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# User:Charles R Greathouse IV/Chase sequences

What is A179833?

It is defined as "First differences of A179832." A179832 is defined as "Position of ones in A179831", which in turn is defined as "Quadrisection of the fourth central column of triangle A122242, a(n) = A179830((4*n)+1)."

If you follow these sequences and all their descendants, you get something like the graph to the right.

Surely the author of these sequences understood their meanings, and a sufficiently diligent person could no doubt write a program to generate the terms of the original sequence, with subroutines for all the sequences referenced. But a casual observer might be forgiven for failing to understand the significance of the first difference of the position of the ones in the quadrisection of one of the columns of a triangle defined in terms of two other sequences.

I call these **chase sequences**, because of the process of following one reference after another.

## To authors

When you are writing a sequence, please keep your audience in mind. You know your sequences inside and out, but those reading your sequences may not. In any case A-numbers rarely mean anything at a glance, and following links (or looking at title-text) is difficult or impossible in some circumstances (e.g., when the sequence is printed, or when the sequence name is itself in title text). Consider the example: even though the graph is not too complicated, few would understand it from the A-numbers alone.

This doesn't mean you shouldn't refer to other sequences! But it does mean that you should think twice before submitting a sequence with a name which relies on a reference to another sequence, *especially* if that sequence does the same.

Most sequences that reference another in their name should do so in a way that if the sequence name was obscured, it would still make sense. So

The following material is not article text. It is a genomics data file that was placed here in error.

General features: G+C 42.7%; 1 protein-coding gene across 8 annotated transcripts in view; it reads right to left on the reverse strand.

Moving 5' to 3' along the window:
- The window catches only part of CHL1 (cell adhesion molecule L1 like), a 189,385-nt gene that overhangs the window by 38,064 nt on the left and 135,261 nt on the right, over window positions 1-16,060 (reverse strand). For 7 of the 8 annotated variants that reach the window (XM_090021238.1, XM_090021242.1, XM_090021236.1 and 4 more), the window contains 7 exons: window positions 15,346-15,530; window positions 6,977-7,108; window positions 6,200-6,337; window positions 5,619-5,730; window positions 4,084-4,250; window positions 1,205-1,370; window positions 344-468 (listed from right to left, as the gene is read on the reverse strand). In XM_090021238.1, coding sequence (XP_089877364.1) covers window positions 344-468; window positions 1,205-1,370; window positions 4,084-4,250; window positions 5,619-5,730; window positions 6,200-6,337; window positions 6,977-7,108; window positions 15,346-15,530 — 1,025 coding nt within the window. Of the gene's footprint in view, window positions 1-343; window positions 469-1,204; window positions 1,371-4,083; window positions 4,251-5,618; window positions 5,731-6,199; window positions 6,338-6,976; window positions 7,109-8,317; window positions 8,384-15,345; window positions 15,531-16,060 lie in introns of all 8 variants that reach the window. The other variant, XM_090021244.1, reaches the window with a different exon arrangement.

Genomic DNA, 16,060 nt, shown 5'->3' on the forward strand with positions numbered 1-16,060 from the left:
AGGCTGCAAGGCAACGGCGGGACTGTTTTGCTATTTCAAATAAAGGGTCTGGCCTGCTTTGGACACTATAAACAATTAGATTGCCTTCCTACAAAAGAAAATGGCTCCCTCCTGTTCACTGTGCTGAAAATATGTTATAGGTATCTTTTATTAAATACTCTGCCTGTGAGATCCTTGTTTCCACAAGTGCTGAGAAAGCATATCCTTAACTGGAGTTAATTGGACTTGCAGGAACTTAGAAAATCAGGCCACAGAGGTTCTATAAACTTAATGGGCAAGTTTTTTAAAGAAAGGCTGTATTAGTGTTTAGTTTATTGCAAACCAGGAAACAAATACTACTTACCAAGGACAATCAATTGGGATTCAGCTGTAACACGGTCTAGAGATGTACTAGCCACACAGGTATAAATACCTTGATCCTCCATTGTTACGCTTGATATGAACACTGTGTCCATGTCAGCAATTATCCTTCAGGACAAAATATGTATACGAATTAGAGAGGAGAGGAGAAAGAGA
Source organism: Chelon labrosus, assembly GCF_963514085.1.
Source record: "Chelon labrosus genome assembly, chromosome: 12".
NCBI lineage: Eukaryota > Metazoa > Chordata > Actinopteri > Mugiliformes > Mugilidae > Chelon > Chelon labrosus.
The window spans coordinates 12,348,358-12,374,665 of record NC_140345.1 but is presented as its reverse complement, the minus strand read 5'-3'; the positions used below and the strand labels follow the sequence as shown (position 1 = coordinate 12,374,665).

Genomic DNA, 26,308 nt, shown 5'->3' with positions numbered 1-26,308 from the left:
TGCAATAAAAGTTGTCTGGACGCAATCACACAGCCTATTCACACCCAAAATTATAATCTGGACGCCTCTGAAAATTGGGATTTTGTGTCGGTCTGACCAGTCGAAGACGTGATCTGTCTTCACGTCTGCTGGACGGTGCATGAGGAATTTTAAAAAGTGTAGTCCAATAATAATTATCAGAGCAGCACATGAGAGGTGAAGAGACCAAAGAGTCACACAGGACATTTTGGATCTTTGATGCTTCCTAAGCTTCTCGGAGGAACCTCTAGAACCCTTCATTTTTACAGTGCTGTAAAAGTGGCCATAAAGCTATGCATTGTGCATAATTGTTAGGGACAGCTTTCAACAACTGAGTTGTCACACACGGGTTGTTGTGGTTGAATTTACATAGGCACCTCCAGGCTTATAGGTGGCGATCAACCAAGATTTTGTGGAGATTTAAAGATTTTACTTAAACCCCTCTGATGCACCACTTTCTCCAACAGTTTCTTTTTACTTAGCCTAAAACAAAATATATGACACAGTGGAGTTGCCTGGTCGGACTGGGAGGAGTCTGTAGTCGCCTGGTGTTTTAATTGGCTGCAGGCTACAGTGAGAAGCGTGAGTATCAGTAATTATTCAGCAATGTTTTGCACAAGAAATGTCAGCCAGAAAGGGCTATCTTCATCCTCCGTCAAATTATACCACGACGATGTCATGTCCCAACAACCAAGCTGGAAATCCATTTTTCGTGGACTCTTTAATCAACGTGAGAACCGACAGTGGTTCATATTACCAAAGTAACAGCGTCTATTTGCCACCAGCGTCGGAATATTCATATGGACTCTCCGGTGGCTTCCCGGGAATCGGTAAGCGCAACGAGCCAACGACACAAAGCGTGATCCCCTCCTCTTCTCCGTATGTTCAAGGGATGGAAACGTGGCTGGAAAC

- A002182 Highly composite numbers, definition (1): where d(n), the number of divisors of n (A
**xxxxxx**), increases to a record.

is easy to understand even though the A-number has been censored. In those times when it is necessary to define a sequence purely in terms of another (perhaps because the preceding definition is too complex to include), the number of layers of recursion should be strictly limited. Two, or three at most, is the recommended maximum. References can go deeper, but if a reader cannot understand a sequence, or its prerequisite, or the prerequisite to the prerequisite without looking deeper, you should find a way to break the cycle by making at least one of them self-contained. (Of course alternate definitions can be given in the name or comments.)

## To readers

If you come across a sequence of this sort, and you can't figure it out, consider contacting its author. If you *do* manage to understand it, please submit clarification to the sequence, so that future readers will be better able to understand. With any luck this will encourage more contributions to the sequence—perhaps even some answering questions you wondered about!

## Footnote

Of course the particular example used is merely illustrative, and should not be taken as criticism of its author (a valued contributor whose thoughts on keywords, categories, and guided browsing are practically definitive).

## See also

## External links

- Charles R Greathouse IV, Long chains, posting to SeqFan on May 27 2011